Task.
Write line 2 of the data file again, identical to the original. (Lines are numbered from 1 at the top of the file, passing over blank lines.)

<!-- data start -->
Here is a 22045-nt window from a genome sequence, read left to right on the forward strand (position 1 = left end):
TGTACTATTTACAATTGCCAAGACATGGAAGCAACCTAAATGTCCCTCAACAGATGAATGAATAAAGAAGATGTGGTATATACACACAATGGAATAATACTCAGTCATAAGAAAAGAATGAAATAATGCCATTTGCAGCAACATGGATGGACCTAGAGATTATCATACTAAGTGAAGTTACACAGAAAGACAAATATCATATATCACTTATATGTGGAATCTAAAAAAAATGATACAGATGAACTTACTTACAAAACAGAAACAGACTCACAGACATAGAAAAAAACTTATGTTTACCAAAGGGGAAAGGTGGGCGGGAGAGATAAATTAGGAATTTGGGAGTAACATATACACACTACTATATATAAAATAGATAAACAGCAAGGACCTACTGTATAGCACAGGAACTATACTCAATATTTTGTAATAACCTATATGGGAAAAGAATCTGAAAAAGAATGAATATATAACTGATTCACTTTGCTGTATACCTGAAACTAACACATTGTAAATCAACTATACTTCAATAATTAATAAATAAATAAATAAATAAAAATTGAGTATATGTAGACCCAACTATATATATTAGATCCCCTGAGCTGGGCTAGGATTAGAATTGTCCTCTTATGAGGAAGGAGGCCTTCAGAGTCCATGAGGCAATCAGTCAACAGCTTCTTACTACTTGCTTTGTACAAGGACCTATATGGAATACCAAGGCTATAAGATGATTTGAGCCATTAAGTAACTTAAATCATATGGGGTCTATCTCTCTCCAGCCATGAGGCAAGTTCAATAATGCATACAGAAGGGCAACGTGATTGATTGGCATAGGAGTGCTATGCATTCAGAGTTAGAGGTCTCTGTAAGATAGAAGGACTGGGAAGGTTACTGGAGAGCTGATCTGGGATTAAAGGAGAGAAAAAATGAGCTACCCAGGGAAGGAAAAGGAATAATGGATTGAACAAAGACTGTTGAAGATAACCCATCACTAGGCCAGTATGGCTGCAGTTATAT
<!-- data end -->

TGTACTATTTACAATTGCCAAGACATGGAAGCAACCTAAATGTCCCTCAACAGATGAATGAATAAAGAAGATGTGGTATATACACACAATGGAATAATACTCAGTCATAAGAAAAGAATGAAATAATGCCATTTGCAGCAACATGGATGGACCTAGAGATTATCATACTAAGTGAAGTTACACAGAAAGACAAATATCATATATCACTTATATGTGGAATCTAAAAAAAATGATACAGATGAACTTACTTACAAAACAGAAACAGACTCACAGACATAGAAAAAAACTTATGTTTACCAAAGGGGAAAGGTGGGCGGGAGAGATAAATTAGGAATTTGGGAGTAACATATACACACTACTATATATAAAATAGATAAACAGCAAGGACCTACTGTATAGCACAGGAACTATACTCAATATTTTGTAATAACCTATATGGGAAAAGAATCTGAAAAAGAATGAATATATAACTGATTCACTTTGCTGTATACCTGAAACTAACACATTGTAAATCAACTATACTTCAATAATTAATAAATAAATAAATAAATAAAAATTGAGTATATGTAGACCCAACTATATATATTAGATCCCCTGAGCTGGGCTAGGATTAGAATTGTCCTCTTATGAGGAAGGAGGCCTTCAGAGTCCATGAGGCAATCAGTCAACAGCTTCTTACTACTTGCTTTGTACAAGGACCTATATGGAATACCAAGGCTATAAGATGATTTGAGCCATTAAGTAACTTAAATCATATGGGGTCTATCTCTCTCCAGCCATGAGGCAAGTTCAATAATGCATACAGAAGGGCAACGTGATTGATTGGCATAGGAGTGCTATGCATTCAGAGTTAGAGGTCTCTGTAAGATAGAAGGACTGGGAAGGTTACTGGAGAGCTGATCTGGGATTAAAGGAGAGAAAAAATGAGCTACCCAGGGAAGGAAAAGGAATAATGGATTGAACAAAGACTGTTGAAGATAACCCATCACTAGGCCAGTATGGCTGCAGTTATAT